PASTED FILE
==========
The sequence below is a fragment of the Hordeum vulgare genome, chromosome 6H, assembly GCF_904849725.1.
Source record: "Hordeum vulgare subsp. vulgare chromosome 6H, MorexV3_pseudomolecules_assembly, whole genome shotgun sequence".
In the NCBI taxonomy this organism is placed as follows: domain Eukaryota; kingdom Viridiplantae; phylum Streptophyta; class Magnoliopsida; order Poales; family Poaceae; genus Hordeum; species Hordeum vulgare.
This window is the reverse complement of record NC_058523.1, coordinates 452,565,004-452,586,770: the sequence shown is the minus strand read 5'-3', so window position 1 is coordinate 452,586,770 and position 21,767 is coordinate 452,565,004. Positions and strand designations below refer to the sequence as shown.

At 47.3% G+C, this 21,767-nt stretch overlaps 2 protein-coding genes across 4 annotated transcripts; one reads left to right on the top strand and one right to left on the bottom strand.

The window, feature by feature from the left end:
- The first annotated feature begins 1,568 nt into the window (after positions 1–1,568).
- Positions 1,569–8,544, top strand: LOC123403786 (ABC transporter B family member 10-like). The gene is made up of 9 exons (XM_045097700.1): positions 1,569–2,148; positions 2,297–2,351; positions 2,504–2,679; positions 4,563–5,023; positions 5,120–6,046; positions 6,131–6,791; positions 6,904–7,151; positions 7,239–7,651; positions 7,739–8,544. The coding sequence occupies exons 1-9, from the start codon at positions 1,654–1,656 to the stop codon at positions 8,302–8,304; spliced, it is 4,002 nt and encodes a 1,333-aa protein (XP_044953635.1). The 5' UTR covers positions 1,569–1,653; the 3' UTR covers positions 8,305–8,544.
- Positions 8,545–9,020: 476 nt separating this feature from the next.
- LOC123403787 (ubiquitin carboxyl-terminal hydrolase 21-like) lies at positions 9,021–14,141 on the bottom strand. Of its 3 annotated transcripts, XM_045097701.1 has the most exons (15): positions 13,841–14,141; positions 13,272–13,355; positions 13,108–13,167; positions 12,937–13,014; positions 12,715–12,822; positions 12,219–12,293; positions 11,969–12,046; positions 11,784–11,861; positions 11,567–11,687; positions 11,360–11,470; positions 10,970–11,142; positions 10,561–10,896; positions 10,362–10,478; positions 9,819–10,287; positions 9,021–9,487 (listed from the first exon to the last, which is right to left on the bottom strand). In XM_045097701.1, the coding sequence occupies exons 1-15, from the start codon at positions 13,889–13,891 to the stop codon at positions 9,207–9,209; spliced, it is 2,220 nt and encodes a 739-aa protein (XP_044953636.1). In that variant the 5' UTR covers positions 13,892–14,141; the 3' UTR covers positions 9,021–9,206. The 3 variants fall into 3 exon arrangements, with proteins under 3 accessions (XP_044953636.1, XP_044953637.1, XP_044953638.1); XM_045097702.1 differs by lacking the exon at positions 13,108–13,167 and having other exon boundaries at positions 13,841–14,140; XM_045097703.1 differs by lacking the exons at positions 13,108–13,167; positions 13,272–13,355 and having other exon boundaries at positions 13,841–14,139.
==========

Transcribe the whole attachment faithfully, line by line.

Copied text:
The sequence below is a fragment of the Hordeum vulgare genome, chromosome 6H, assembly GCF_904849725.1.
Source record: "Hordeum vulgare subsp. vulgare chromosome 6H, MorexV3_pseudomolecules_assembly, whole genome shotgun sequence".
In the NCBI taxonomy this organism is placed as follows: domain Eukaryota; kingdom Viridiplantae; phylum Streptophyta; class Magnoliopsida; order Poales; family Poaceae; genus Hordeum; species Hordeum vulgare.
This window is the reverse complement of record NC_058523.1, coordinates 452,565,004-452,586,770: the sequence shown is the minus strand read 5'-3', so window position 1 is coordinate 452,586,770 and position 21,767 is coordinate 452,565,004. Positions and strand designations below refer to the sequence as shown.

At 47.3% G+C, this 21,767-nt stretch overlaps 2 protein-coding genes across 4 annotated transcripts; one reads left to right on the top strand and one right to left on the bottom strand.

The window, feature by feature from the left end:
- The first annotated feature begins 1,568 nt into the window (after positions 1–1,568).
- Positions 1,569–8,544, top strand: LOC123403786 (ABC transporter B family member 10-like). The gene is made up of 9 exons (XM_045097700.1): positions 1,569–2,148; positions 2,297–2,351; positions 2,504–2,679; positions 4,563–5,023; positions 5,120–6,046; positions 6,131–6,791; positions 6,904–7,151; positions 7,239–7,651; positions 7,739–8,544. The coding sequence occupies exons 1-9, from the start codon at positions 1,654–1,656 to the stop codon at positions 8,302–8,304; spliced, it is 4,002 nt and encodes a 1,333-aa protein (XP_044953635.1). The 5' UTR covers positions 1,569–1,653; the 3' UTR covers positions 8,305–8,544.
- Positions 8,545–9,020: 476 nt separating this feature from the next.
- LOC123403787 (ubiquitin carboxyl-terminal hydrolase 21-like) lies at positions 9,021–14,141 on the bottom strand. Of its 3 annotated transcripts, XM_045097701.1 has the most exons (15): positions 13,841–14,141; positions 13,272–13,355; positions 13,108–13,167; positions 12,937–13,014; positions 12,715–12,822; positions 12,219–12,293; positions 11,969–12,046; positions 11,784–11,861; positions 11,567–11,687; positions 11,360–11,470; positions 10,970–11,142; positions 10,561–10,896; positions 10,362–10,478; positions 9,819–10,287; positions 9,021–9,487 (listed from the first exon to the last, which is right to left on the bottom strand). In XM_045097701.1, the coding sequence occupies exons 1-15, from the start codon at positions 13,889–13,891 to the stop codon at positions 9,207–9,209; spliced, it is 2,220 nt and encodes a 739-aa protein (XP_044953636.1). In that variant the 5' UTR covers positions 13,892–14,141; the 3' UTR covers positions 9,021–9,206. The 3 variants fall into 3 exon arrangements, with proteins under 3 accessions (XP_044953636.1, XP_044953637.1, XP_044953638.1); XM_045097702.1 differs by lacking the exon at positions 13,108–13,167 and having other exon boundaries at positions 13,841–14,140; XM_045097703.1 differs by lacking the exons at positions 13,108–13,167; positions 13,272–13,355 and having other exon boundaries at positions 13,841–14,139.